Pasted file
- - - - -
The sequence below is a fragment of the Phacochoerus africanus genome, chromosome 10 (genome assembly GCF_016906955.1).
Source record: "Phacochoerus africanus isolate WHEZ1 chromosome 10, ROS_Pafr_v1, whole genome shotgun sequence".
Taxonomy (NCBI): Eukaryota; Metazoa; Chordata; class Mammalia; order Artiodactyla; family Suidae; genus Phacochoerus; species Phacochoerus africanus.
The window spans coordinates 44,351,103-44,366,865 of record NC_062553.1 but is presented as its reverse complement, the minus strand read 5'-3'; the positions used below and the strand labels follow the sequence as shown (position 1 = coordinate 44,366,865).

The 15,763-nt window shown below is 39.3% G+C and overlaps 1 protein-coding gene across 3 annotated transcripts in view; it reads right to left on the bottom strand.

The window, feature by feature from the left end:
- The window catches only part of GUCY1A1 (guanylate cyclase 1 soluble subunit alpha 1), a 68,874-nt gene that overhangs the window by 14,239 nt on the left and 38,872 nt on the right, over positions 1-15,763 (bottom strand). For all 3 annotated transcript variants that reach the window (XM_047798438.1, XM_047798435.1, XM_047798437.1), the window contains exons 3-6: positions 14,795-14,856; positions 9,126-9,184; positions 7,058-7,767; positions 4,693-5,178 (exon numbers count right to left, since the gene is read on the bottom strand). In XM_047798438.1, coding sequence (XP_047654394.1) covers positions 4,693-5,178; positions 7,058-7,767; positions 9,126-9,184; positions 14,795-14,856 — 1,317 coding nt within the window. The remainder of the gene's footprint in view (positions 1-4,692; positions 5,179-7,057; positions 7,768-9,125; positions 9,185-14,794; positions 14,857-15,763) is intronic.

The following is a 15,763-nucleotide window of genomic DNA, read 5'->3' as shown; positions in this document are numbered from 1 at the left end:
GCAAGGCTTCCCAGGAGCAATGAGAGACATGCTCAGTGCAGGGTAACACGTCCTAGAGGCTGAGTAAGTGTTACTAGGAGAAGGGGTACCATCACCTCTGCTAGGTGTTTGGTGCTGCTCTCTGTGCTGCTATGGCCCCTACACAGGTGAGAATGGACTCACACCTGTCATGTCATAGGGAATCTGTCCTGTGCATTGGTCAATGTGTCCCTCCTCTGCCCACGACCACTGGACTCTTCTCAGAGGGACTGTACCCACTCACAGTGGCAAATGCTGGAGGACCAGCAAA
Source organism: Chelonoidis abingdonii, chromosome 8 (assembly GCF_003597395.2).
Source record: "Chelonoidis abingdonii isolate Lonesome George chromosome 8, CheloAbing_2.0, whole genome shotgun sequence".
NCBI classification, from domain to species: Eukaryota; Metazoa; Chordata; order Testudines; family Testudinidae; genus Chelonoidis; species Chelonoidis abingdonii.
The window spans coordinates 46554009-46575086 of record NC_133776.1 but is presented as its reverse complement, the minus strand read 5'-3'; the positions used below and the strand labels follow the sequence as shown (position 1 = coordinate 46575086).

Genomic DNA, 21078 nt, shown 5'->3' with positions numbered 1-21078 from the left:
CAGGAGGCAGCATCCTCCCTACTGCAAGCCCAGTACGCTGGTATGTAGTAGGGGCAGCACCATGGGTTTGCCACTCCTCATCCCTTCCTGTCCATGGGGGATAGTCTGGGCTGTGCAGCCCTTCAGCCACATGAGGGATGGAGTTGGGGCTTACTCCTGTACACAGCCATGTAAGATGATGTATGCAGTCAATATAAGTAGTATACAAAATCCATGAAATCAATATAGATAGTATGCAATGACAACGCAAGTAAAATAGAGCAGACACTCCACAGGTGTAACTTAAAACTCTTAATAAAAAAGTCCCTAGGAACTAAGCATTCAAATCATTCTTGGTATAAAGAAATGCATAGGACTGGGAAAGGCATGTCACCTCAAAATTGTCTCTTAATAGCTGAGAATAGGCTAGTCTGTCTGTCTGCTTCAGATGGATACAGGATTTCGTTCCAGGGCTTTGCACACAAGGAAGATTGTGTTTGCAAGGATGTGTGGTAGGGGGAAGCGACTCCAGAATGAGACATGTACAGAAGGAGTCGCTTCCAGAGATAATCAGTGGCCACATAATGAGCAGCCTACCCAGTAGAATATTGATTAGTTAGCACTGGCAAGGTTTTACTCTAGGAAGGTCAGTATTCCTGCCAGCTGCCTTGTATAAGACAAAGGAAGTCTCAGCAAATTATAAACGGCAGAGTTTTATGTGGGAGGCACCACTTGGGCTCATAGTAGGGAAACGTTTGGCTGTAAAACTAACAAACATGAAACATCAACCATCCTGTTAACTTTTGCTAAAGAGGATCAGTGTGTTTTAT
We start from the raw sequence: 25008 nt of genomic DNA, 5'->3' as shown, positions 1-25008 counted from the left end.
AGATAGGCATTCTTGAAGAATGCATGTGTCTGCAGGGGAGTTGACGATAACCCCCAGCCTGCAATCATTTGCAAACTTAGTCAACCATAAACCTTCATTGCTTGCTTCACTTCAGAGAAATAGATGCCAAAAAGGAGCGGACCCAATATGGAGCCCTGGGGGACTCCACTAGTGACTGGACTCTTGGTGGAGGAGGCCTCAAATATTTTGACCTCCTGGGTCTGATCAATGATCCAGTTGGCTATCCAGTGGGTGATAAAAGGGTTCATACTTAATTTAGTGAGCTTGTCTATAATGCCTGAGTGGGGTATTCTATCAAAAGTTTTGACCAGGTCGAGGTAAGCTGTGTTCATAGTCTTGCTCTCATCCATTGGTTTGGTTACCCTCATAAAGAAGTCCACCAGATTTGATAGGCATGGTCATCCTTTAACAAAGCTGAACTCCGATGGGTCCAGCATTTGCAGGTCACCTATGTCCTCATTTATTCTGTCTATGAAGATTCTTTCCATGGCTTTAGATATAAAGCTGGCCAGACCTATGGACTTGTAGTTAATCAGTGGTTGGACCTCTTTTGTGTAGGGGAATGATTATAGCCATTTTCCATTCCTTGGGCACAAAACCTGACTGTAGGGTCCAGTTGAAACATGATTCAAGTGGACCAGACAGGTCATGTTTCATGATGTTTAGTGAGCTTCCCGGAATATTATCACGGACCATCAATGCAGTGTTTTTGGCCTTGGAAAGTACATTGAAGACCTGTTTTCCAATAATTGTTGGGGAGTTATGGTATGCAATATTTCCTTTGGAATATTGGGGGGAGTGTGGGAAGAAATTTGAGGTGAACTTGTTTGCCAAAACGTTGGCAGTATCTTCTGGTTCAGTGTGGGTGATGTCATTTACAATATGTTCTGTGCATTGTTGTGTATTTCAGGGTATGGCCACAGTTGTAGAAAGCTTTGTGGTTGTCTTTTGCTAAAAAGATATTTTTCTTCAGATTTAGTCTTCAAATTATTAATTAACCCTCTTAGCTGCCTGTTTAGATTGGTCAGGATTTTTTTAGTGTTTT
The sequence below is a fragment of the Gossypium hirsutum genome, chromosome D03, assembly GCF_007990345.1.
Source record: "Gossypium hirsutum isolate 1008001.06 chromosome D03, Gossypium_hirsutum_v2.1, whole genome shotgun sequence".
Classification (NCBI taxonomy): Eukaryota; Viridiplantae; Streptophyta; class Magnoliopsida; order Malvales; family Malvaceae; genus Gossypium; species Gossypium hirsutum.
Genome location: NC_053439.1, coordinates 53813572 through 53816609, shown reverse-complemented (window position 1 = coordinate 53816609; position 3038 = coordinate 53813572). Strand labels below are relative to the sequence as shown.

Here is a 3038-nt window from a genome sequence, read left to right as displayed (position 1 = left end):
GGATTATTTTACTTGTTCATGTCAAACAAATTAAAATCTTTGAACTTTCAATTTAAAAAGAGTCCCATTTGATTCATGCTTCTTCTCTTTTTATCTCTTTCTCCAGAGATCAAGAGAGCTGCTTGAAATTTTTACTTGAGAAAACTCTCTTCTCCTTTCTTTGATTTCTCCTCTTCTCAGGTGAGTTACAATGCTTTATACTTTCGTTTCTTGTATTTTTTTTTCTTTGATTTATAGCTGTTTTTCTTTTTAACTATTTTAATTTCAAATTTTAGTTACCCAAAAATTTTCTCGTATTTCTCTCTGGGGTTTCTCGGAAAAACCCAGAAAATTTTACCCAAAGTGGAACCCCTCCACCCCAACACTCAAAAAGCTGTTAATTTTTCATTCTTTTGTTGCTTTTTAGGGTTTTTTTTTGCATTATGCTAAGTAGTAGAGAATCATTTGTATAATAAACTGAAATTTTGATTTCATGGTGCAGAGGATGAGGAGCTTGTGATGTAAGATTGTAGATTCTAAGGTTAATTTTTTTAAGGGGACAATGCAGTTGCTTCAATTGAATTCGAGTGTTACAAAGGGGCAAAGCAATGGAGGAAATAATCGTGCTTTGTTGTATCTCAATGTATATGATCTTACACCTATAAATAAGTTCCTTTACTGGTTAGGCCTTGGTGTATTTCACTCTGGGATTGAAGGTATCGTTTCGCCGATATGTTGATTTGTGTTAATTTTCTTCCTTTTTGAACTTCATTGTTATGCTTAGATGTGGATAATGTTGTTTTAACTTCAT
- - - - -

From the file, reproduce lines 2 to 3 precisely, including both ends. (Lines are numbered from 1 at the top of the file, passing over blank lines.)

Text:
Source record: "Phacochoerus africanus isolate WHEZ1 chromosome 10, ROS_Pafr_v1, whole genome shotgun sequence".
Taxonomy (NCBI): Eukaryota; Metazoa; Chordata; class Mammalia; order Artiodactyla; family Suidae; genus Phacochoerus; species Phacochoerus africanus.